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What did our wars win.
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This column was written by Pat Buchanan

Timeontarget copied it from THE DRUDGE REPORT

“He ended one war and kept us out of any other,” is the tribute paid President Eisenhower.

Ike ended the Korean conflict in 1953, refused to intervene to save the French at Dien Bien Phu in 1954, and, rather than back the British-French-Israeli invasion, ordered them all out of Egypt in 1956.

Ending America longest wars may prove to be Barack Obama’s legacy.

For, while ending wars without victory may not garner from the historians’ the accolade of “great” or “near great,” it is sometimes the duty of a president who has inherited a war the nation no longer wishes to fight.

That was Nixon’s fate, as well as Ike’s, and Obama’s.

And as we look back at our interventions in the 21st century, where are the gains of all our fighting, bleeding and dying?
We know the costs — 8,000 dead, 40,000 wounded, $2 trillion in wealth sunk. But where are the benefits?

After Moammar Gadhafi fell in Libya, the mercenaries he had hired returned to Mali. The French had to intervene. In Benghazi, the city we started the war to save, a U.S. ambassador and three Americans would be murdered by terrorists.

Libya today appears to be breaking apart.

While Gadhafi was dreadful, what threat was he to us, especially after he had surrendered his weapons of mass destruction?
In Egypt, we helped overthrow President Hosni Mubarak and hailed the election of the Muslim Brotherhood’s Mohammad Morsi.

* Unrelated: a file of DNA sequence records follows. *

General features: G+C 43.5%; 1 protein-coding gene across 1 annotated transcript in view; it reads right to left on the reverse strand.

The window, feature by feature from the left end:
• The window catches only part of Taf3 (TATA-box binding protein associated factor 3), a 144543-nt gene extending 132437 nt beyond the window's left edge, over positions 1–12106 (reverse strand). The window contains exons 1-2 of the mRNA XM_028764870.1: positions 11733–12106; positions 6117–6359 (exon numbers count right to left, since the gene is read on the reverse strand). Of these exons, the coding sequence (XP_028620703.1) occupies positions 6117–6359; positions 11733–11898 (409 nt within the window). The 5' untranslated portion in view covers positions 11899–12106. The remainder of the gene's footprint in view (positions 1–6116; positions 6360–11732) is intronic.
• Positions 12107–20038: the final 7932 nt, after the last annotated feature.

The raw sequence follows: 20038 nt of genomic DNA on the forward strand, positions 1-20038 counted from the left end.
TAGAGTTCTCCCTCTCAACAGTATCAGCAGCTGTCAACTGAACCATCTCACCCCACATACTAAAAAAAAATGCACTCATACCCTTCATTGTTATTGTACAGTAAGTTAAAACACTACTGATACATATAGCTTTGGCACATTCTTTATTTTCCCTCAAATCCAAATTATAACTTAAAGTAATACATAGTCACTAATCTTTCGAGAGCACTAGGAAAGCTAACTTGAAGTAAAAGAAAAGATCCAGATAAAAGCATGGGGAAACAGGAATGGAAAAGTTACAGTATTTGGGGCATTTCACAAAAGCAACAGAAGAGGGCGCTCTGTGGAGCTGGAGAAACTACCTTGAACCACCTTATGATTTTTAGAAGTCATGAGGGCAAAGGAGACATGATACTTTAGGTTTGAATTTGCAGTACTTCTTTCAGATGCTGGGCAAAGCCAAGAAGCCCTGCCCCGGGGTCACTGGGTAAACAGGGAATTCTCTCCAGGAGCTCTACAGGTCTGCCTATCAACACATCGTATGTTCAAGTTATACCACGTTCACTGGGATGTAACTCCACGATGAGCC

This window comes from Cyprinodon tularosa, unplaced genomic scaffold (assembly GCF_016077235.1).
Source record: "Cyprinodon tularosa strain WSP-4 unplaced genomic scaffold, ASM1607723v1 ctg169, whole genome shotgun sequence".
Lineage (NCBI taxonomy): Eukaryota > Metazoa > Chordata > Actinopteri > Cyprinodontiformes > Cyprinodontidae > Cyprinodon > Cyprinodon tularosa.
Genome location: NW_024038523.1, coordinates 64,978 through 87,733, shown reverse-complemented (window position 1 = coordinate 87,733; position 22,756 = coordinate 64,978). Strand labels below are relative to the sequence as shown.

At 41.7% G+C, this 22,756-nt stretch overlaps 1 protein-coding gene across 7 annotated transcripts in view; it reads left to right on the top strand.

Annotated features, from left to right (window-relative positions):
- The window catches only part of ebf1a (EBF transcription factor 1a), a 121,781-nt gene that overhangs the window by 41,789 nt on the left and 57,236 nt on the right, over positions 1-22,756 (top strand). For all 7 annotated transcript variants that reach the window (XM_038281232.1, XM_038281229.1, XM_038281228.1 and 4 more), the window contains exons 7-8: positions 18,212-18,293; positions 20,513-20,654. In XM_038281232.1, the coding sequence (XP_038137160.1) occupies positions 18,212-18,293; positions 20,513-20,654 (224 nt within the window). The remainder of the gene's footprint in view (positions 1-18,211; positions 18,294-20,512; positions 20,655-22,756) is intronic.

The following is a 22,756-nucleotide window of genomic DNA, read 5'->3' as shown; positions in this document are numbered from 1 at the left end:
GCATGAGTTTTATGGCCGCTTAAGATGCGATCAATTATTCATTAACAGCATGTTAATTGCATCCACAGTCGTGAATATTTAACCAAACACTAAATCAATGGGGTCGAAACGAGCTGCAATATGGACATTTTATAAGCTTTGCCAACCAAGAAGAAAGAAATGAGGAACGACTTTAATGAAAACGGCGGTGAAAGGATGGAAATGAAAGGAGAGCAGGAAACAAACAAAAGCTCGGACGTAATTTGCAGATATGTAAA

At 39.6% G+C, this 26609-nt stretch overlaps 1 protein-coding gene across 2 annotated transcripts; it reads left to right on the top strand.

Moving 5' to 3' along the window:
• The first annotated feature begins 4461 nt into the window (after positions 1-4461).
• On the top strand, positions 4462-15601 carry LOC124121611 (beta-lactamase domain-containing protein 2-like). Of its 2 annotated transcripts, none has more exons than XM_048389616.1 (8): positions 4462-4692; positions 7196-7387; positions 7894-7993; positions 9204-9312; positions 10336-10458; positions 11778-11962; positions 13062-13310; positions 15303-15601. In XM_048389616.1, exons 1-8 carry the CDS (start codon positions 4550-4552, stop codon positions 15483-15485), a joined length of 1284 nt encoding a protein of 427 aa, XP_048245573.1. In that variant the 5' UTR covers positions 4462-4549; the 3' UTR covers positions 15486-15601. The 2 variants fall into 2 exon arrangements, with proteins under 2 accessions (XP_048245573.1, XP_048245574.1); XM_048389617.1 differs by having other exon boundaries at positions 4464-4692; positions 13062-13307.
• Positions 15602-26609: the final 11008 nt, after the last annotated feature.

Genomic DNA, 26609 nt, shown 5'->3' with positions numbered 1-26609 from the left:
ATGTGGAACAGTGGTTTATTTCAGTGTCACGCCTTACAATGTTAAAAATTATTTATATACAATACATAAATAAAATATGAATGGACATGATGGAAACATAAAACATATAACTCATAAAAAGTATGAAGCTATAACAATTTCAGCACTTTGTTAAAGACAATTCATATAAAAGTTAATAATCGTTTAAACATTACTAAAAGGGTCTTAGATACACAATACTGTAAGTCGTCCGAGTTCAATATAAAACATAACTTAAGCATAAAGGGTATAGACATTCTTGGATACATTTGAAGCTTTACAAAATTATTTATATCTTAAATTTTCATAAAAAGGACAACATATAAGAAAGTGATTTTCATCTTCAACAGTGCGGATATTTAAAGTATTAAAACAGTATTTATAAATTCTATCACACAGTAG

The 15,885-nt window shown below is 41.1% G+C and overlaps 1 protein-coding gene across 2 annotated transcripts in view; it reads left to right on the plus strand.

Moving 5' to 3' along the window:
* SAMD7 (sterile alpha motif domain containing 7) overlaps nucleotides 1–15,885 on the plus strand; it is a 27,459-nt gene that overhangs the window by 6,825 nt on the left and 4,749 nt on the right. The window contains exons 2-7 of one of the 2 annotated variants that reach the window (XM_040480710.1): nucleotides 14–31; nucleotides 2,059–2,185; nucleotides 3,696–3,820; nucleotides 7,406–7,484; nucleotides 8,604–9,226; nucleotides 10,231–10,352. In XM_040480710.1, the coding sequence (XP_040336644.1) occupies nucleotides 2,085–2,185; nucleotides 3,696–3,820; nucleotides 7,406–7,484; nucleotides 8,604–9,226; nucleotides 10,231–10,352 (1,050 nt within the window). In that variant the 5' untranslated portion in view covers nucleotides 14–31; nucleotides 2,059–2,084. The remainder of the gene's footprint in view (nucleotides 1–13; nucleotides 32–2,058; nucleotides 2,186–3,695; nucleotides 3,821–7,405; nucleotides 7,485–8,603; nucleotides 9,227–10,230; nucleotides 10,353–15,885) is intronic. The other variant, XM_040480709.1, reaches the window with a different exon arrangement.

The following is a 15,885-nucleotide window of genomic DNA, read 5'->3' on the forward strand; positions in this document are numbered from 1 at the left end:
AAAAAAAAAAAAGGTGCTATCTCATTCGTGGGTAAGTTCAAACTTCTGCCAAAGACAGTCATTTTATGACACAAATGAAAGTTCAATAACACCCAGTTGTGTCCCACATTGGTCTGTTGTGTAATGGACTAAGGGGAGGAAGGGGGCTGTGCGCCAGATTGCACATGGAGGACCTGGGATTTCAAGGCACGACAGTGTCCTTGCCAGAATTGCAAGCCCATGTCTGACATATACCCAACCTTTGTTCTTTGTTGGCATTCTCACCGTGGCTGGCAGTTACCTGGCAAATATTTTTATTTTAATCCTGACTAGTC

A year later, we green-lighted Morsi’s overthrow by Mubarak’s army.

Terrorism has returned to Egypt, the Sinai is now a no man’s land, and almost all Egypt hates us now.

The Shia regime we brought to power in Iraq has so repressed the Sunnis that Anbar province is now hosting al-Qaida. Fallujah and Ramadi have fallen. President Nuri al-Maliki is asking for U.S. weapons to retrieve Anbar and for U.S. personnel to train his soldiers.
Unlike the bad, old Iraq, the new Iraq tilts to Tehran.

Afghan President Hamid Karzai has refused to sign a status of forces agreement giving our troops legal protections if they remain. This could cause a complete U.S. pullout in 2014, leading to the return of the Taliban we drove out in 2001.

Sunday saw terrorism in the heart of Kabul, with a restaurant favored by foreign officials targeted by a car bomb, followed by a machine-gunning of dining patrons in which 21 were killed.

Americans have fought bravely there for a dozen years. But how has our nation building in the Hindu Kush benefited the good old USA?

Pakistan, with nuclear weapons, has become a haven of the Taliban, perhaps the most dangerous country on earth. Anti-American elements in the Khyber region have, because of our drone attacks, been blocking a U.S. troop exodus to the sea.

How enduring is what we accomplished in Afghanistan?

Last summer, Obama, goaded by democracy crusaders and the War Party, was about to launch strikes on Syria when America arose as one to call a halt.